And as much as some people might not want to hear it, defensive end could be another option for the Bills within the first three rounds. The Bills need a fourth pass rusher to go with Greg Rousseau, A.J. Epenesa, and Boogie Basham as Von Miller recovers from his torn ACL. Buffalo has yet to re-sign Shaq Lawson, and they have not signed any other veteran DE either.
Best Player Available
The Buffalo Bills always say that they will draft the best player available (BPA), so that’s why I’m highlighting some of these defensive positions. I think you have to take BPA with a grain of salt though. If the best player available is a quarterback, are the Bills really going to draft him?
In terms of the three defensive positions that I laid out, the Bills could really view players at those positions as the best players available at that given point in the draft. But again, I think they have to do this within reason. If the Buffalo Bills actually use their first three picks on a LB, DT, and DE, that’s going to be a tough selling point to the fan base, especially after scoring just 10 points against the Bengals in the playoffs last year.
If they went hard on building up the offense during free agency and acquired someone like a DeAndre Hopkins, sure, draft as many defensive players as you want. But you can’t wait to address the receiver room until Day 3 again and justify it with Deonte Harty and Trent Sherfield.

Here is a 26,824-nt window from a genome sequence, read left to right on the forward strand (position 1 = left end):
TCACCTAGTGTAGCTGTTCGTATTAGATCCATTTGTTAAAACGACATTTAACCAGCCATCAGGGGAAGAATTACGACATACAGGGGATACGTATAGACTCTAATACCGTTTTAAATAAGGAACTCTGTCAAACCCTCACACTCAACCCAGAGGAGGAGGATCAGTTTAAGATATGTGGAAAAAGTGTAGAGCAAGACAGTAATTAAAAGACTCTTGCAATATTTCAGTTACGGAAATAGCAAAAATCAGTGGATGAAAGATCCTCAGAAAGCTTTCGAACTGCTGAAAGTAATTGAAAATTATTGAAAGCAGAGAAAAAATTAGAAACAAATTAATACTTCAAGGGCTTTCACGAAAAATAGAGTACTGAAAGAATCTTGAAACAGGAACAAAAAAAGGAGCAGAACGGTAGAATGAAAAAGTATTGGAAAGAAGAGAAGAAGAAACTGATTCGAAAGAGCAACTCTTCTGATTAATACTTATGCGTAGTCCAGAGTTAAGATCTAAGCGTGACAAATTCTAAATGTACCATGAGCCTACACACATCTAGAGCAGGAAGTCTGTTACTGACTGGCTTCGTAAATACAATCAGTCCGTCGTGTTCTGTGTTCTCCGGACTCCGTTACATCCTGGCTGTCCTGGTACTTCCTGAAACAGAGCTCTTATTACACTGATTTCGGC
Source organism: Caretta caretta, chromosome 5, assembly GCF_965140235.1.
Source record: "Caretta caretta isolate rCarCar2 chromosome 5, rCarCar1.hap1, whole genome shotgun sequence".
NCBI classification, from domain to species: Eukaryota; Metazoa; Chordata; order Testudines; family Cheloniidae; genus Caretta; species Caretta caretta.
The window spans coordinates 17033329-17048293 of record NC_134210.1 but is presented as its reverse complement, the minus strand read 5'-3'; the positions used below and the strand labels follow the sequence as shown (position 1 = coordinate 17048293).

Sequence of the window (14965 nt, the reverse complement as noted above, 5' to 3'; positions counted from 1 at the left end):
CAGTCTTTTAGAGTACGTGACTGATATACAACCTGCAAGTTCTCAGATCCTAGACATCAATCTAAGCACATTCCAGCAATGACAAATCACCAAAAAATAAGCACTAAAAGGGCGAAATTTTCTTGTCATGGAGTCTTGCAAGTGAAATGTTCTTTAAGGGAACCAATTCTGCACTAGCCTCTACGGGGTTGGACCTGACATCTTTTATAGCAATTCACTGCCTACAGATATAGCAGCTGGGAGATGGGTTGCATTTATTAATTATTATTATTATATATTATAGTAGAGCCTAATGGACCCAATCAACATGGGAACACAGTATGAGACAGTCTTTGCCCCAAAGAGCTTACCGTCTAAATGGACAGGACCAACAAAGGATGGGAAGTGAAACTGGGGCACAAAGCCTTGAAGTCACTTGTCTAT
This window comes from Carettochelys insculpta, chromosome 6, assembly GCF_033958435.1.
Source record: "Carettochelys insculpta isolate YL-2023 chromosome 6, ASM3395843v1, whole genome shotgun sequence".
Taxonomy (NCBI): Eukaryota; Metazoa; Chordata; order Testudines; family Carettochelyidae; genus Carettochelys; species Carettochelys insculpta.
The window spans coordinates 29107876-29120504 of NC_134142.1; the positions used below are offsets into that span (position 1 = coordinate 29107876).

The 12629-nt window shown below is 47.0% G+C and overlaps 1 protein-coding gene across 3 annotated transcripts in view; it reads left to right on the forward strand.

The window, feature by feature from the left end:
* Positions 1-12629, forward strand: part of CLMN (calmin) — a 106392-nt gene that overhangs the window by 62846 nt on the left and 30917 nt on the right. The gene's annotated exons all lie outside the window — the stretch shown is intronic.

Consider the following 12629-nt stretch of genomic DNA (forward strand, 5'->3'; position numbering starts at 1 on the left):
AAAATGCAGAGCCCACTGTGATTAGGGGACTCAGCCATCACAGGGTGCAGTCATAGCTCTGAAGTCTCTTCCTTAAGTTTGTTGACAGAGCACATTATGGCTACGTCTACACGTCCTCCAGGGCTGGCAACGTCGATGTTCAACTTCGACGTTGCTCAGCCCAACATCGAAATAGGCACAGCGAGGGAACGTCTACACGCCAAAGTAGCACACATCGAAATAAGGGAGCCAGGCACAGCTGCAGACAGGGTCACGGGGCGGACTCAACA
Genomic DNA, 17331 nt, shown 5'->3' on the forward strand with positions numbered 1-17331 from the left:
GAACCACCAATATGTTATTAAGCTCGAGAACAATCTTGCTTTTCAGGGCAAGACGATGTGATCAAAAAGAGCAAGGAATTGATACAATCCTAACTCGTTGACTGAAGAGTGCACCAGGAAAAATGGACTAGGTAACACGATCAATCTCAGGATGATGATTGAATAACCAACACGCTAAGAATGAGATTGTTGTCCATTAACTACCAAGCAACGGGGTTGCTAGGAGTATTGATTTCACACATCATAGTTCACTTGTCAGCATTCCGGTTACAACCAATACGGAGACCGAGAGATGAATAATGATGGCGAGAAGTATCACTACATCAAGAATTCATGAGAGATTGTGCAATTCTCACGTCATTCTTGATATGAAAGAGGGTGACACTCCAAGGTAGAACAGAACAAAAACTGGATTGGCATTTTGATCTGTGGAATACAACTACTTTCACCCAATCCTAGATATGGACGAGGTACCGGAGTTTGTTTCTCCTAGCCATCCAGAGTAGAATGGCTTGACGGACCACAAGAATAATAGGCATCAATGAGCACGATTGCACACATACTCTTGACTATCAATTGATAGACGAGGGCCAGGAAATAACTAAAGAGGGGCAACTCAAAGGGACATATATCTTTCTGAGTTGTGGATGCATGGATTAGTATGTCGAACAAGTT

Helping Josh Allen
And here’s another thing — most of the signings on offense were one-year deals. Did they really do enough to warrant them to NOT draft offense early? In a league where you have to be able to outscore your opponent moreso than ever before, I think you have to lean towards the offense in the draft this year. I don’t want them to neglect the defense, but I also don’t want them to favor it. It’s great to try and load up on defense, but are you really going to be able to stop Patrick Mahomes or Joe Burrow?
The Bills have a very smart front office and analytics department. I think they know all of this and will make the necessary moves to give their $250 million quarterback more help this year. But looking at how they have attacked their offseason thus far and how they’ve drafted in years past, I can’t be so sure.
Featured Image: Tom Pennington/Getty Images